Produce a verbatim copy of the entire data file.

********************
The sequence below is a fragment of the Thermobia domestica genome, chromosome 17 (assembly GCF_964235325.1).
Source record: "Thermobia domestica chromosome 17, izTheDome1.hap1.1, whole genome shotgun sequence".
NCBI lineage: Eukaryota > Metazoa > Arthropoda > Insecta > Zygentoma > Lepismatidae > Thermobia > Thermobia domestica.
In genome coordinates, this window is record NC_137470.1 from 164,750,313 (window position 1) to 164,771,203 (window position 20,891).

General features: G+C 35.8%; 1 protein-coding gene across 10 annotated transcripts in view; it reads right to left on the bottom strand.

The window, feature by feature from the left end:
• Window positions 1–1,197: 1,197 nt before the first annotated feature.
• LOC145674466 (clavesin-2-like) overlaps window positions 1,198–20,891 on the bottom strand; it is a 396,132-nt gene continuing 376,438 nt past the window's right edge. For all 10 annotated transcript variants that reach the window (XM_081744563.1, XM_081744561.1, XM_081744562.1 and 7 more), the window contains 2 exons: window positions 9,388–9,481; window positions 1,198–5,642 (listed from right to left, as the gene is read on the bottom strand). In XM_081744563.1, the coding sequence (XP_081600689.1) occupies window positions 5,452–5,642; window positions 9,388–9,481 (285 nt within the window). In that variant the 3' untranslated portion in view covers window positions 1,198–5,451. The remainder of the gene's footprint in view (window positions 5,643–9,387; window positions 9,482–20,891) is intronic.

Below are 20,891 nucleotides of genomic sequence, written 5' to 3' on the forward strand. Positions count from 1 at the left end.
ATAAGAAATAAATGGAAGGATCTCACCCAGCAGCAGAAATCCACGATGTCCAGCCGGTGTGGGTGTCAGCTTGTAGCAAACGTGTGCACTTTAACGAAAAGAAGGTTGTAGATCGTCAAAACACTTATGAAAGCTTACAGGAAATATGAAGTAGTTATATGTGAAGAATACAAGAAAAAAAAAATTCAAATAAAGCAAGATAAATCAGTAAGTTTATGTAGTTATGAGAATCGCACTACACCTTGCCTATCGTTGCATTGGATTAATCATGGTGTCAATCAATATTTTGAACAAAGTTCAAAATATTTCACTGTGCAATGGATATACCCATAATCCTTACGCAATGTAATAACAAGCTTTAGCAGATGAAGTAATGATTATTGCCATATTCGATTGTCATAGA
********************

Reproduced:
The sequence below is a fragment of the Thermobia domestica genome, chromosome 17 (assembly GCF_964235325.1).
Source record: "Thermobia domestica chromosome 17, izTheDome1.hap1.1, whole genome shotgun sequence".
NCBI lineage: Eukaryota > Metazoa > Arthropoda > Insecta > Zygentoma > Lepismatidae > Thermobia > Thermobia domestica.
In genome coordinates, this window is record NC_137470.1 from 164,750,313 (window position 1) to 164,771,203 (window position 20,891).

General features: G+C 35.8%; 1 protein-coding gene across 10 annotated transcripts in view; it reads right to left on the bottom strand.

The window, feature by feature from the left end:
• Window positions 1–1,197: 1,197 nt before the first annotated feature.
• LOC145674466 (clavesin-2-like) overlaps window positions 1,198–20,891 on the bottom strand; it is a 396,132-nt gene continuing 376,438 nt past the window's right edge. For all 10 annotated transcript variants that reach the window (XM_081744563.1, XM_081744561.1, XM_081744562.1 and 7 more), the window contains 2 exons: window positions 9,388–9,481; window positions 1,198–5,642 (listed from right to left, as the gene is read on the bottom strand). In XM_081744563.1, the coding sequence (XP_081600689.1) occupies window positions 5,452–5,642; window positions 9,388–9,481 (285 nt within the window). In that variant the 3' untranslated portion in view covers window positions 1,198–5,451. The remainder of the gene's footprint in view (window positions 5,643–9,387; window positions 9,482–20,891) is intronic.

Below are 20,891 nucleotides of genomic sequence, written 5' to 3' on the forward strand. Positions count from 1 at the left end.
ATAAGAAATAAATGGAAGGATCTCACCCAGCAGCAGAAATCCACGATGTCCAGCCGGTGTGGGTGTCAGCTTGTAGCAAACGTGTGCACTTTAACGAAAAGAAGGTTGTAGATCGTCAAAACACTTATGAAAGCTTACAGGAAATATGAAGTAGTTATATGTGAAGAATACAAGAAAAAAAAAATTCAAATAAAGCAAGATAAATCAGTAAGTTTATGTAGTTATGAGAATCGCACTACACCTTGCCTATCGTTGCATTGGATTAATCATGGTGTCAATCAATATTTTGAACAAAGTTCAAAATATTTCACTGTGCAATGGATATACCCATAATCCTTACGCAATGTAATAACAAGCTTTAGCAGATGAAGTAATGATTATTGCCATATTCGATTGTCATAGA